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  • Writer's pictureThe British Polio Fellowship

How to cope in hot weather

Updated: Jul 19, 2022

The Met Office has issued its highest warning for Monday and Tuesday, meaning temperatures could hit 40°C and there is a risk to life. This red extreme heat warning covers an area which includes London, Manchester and York.

Even before then, the forecast over the weekend in some parts of the UK is of temperatures likely to reach or exceed 35°C. The amber warning is across most of England on Sunday and all of England, Wales and the south of Scotland on Monday and Tuesday.

Generally, most people welcome sunny weather but hot weather bring health risks, not just to those most vulnerable to extreme heat but also to the fit and healthy, leading to serious illness or danger to life. That's why the British Polio Fellowship is advising everyone to make sure they take extra precautions.

Kripen Dhrona, Chief Executive Officer at The British Polio Fellowship asked "Please help and support vulnerable people before and during a heatwave."

Polio survivors and people with a disability in particularly, should take extra care when moving around, because heat fatigue may increase the risk of falls. If possible, they should stay cool, indoors and minimise their activity. If experiencing swollen legs, then keep the feet raised.

"Be kind to yourself and accept you do have needs that require special care. It is so very hot, so give yourself permission to slow down and do what needs to be done, like dealing with your orthotics" commented a Fellowship Trustee and polio survivor.

The main risks are to older people and those with health conditions are dehydration (not drinking enough water), overheating (which cause extra problems for people with heart or breathing issues), heatstroke and heat exhaustion.

As the body gets hotter, blood vessels open up and blood pressure lowers, making the heart work harder to push the blood around the body. This can cause mild symptoms such as swollen feet, but sweating also leads to the loss of fluids and salt. This is why it is important to keep drinking.

How can you cope in the hot weather?:

  • drink plenty of fluids and avoid caffeine and excess alcohol

  • close the curtains on rooms that face the sun, to keep indoor spaces cooler (if its hotter indoors than outdoors go outside)

  • try to keep out of the sun between 11am to 6pm

  • wear loose clothing that allows the air to circulate around you

  • if you have to go out in the heat, walk in the shade, apply sunscreen regularly and wear a wide brimmed hat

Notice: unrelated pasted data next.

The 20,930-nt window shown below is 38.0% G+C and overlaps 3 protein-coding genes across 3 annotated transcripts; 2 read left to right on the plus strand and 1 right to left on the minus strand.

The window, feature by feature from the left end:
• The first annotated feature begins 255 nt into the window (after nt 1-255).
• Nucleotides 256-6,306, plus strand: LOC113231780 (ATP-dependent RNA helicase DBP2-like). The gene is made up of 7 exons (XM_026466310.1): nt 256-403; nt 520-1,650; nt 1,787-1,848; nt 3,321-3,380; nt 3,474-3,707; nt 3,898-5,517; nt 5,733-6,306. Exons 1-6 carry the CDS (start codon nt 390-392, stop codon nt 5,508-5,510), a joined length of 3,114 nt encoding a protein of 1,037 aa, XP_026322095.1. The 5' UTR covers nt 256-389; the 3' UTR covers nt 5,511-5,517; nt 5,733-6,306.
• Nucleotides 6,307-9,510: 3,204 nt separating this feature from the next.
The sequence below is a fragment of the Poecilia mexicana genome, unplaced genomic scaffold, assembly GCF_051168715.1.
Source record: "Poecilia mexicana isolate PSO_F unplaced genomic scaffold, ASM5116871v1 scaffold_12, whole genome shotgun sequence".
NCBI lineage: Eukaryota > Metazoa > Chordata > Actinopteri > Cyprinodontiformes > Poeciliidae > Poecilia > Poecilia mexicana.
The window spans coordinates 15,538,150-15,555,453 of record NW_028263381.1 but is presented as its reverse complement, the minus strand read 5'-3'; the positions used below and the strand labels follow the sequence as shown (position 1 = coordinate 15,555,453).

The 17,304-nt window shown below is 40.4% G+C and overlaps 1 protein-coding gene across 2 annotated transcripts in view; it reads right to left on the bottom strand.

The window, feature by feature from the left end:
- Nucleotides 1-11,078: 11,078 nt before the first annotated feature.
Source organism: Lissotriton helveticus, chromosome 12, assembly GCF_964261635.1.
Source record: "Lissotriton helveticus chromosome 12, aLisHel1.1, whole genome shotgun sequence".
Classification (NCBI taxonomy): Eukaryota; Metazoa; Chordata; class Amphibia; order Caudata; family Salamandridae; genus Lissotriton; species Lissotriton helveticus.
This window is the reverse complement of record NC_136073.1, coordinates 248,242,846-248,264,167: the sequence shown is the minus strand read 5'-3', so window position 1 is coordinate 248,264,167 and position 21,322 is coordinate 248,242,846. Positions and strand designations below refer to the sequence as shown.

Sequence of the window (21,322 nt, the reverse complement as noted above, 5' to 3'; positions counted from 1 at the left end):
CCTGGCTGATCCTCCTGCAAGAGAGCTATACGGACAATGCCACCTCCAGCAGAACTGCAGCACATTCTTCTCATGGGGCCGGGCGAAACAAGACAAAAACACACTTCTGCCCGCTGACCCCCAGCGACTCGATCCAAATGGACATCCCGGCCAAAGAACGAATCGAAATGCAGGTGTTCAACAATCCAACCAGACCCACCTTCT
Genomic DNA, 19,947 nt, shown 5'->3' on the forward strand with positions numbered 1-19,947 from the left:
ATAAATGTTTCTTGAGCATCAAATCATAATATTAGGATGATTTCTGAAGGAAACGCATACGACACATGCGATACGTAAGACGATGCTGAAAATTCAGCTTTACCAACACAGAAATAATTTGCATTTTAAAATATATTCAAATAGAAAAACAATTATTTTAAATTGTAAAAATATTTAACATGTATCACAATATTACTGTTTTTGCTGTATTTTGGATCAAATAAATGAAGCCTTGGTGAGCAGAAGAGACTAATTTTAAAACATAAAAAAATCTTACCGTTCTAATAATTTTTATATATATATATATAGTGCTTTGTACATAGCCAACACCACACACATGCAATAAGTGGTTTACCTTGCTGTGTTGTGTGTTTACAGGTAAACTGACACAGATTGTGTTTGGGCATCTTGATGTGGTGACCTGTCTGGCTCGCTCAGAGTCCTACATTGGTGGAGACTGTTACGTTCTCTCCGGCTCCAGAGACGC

• if you are travelling, make sure you take water with you

Useful links to more information:

NHS: Heatwave - how to cope in hot weather (who is most at risk, tips, and what signs to watch out for with heat related illness)

Photo by George Chandrinos on Unsplash


  • The ice fan - Place a bowl of icy water in front of the electric fan. As the ice evaporates, it will make the air feel pleasantly cool.

  • Cold hot water bottle - Fill your water bottle with cold water and then stick it in the freezer. You’ll have your homemade ice pack ready for when you need it most.

  • Freezer quick fix - Try placing your sheets in the freezer for a couple of minutes before you’re about to go to bed. But put them in a plastic bag first! You don’t want your bed to smell like a frozen pizza.

  • Cotton sheets - keep away from silk or satin sheets, go for light coloured cotton sheets. You could also try placing a dry towel under a damp sheet. No one likes wet bedding!

  • Hang a wet sheet - Hanging a wet sheet in front of the window will actually help to bring the rooms temperate down.

  • Ditch the roast dinner - Try and avoid dishing up hot meals whilst the weather is so hot. Have a nice salad that you can enjoy over al-fresco dining.

  • Avoid getting steamy - If you’re showering later on in the evening whilst it’s a little cooler make sure the water is tepid rather than hot. Steam causes humidity, so try cut down on the use of the washing machine and dishwasher too.

  • No lights - Turn off the lights because light bulbs (even if they are environmentally friendly) give off heat.

  • Turn off the tech - Your electrical appliances radiate heat which won’t help when you’re trying to sleep in this weather. Unplug your phone and devices and don’t be tempted to charge them overnight unless you absolutely have to.

  • Sleep downstairs - If you’re really struggling to sleep, downstairs might be the best place for you. Hot air rises, so sleeping in a room on the ground floor means you’ll feel cooler.

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